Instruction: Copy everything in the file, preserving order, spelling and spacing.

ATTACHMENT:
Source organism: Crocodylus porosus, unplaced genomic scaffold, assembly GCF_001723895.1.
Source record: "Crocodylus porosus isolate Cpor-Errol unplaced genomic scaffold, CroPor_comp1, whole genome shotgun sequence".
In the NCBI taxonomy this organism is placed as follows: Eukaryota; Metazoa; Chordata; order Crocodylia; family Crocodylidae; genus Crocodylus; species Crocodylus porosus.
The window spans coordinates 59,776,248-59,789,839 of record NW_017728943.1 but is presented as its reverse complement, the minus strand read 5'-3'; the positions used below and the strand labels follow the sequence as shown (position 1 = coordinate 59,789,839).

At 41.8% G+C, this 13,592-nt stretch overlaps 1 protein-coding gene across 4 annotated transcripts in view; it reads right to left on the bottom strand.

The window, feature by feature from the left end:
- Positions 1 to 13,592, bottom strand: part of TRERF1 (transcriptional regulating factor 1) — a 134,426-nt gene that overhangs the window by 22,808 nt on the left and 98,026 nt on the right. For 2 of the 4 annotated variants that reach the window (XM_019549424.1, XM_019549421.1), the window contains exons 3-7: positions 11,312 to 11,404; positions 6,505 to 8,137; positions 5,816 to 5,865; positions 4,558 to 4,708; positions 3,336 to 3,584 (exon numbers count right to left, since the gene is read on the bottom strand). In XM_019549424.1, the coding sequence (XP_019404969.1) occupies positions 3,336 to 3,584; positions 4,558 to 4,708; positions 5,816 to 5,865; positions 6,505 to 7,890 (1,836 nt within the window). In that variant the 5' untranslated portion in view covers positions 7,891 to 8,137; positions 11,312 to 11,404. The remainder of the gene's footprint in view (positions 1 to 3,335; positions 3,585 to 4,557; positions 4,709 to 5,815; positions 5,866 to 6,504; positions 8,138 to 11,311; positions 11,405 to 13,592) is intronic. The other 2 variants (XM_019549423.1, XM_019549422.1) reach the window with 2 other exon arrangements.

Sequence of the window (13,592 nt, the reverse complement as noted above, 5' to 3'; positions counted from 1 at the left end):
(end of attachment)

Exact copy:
Source organism: Crocodylus porosus, unplaced genomic scaffold, assembly GCF_001723895.1.
Source record: "Crocodylus porosus isolate Cpor-Errol unplaced genomic scaffold, CroPor_comp1, whole genome shotgun sequence".
In the NCBI taxonomy this organism is placed as follows: Eukaryota; Metazoa; Chordata; order Crocodylia; family Crocodylidae; genus Crocodylus; species Crocodylus porosus.
The window spans coordinates 59,776,248-59,789,839 of record NW_017728943.1 but is presented as its reverse complement, the minus strand read 5'-3'; the positions used below and the strand labels follow the sequence as shown (position 1 = coordinate 59,789,839).

At 41.8% G+C, this 13,592-nt stretch overlaps 1 protein-coding gene across 4 annotated transcripts in view; it reads right to left on the bottom strand.

The window, feature by feature from the left end:
- Positions 1 to 13,592, bottom strand: part of TRERF1 (transcriptional regulating factor 1) — a 134,426-nt gene that overhangs the window by 22,808 nt on the left and 98,026 nt on the right. For 2 of the 4 annotated variants that reach the window (XM_019549424.1, XM_019549421.1), the window contains exons 3-7: positions 11,312 to 11,404; positions 6,505 to 8,137; positions 5,816 to 5,865; positions 4,558 to 4,708; positions 3,336 to 3,584 (exon numbers count right to left, since the gene is read on the bottom strand). In XM_019549424.1, the coding sequence (XP_019404969.1) occupies positions 3,336 to 3,584; positions 4,558 to 4,708; positions 5,816 to 5,865; positions 6,505 to 7,890 (1,836 nt within the window). In that variant the 5' untranslated portion in view covers positions 7,891 to 8,137; positions 11,312 to 11,404. The remainder of the gene's footprint in view (positions 1 to 3,335; positions 3,585 to 4,557; positions 4,709 to 5,815; positions 5,866 to 6,504; positions 8,138 to 11,311; positions 11,405 to 13,592) is intronic. The other 2 variants (XM_019549423.1, XM_019549422.1) reach the window with 2 other exon arrangements.

Sequence of the window (13,592 nt, the reverse complement as noted above, 5' to 3'; positions counted from 1 at the left end):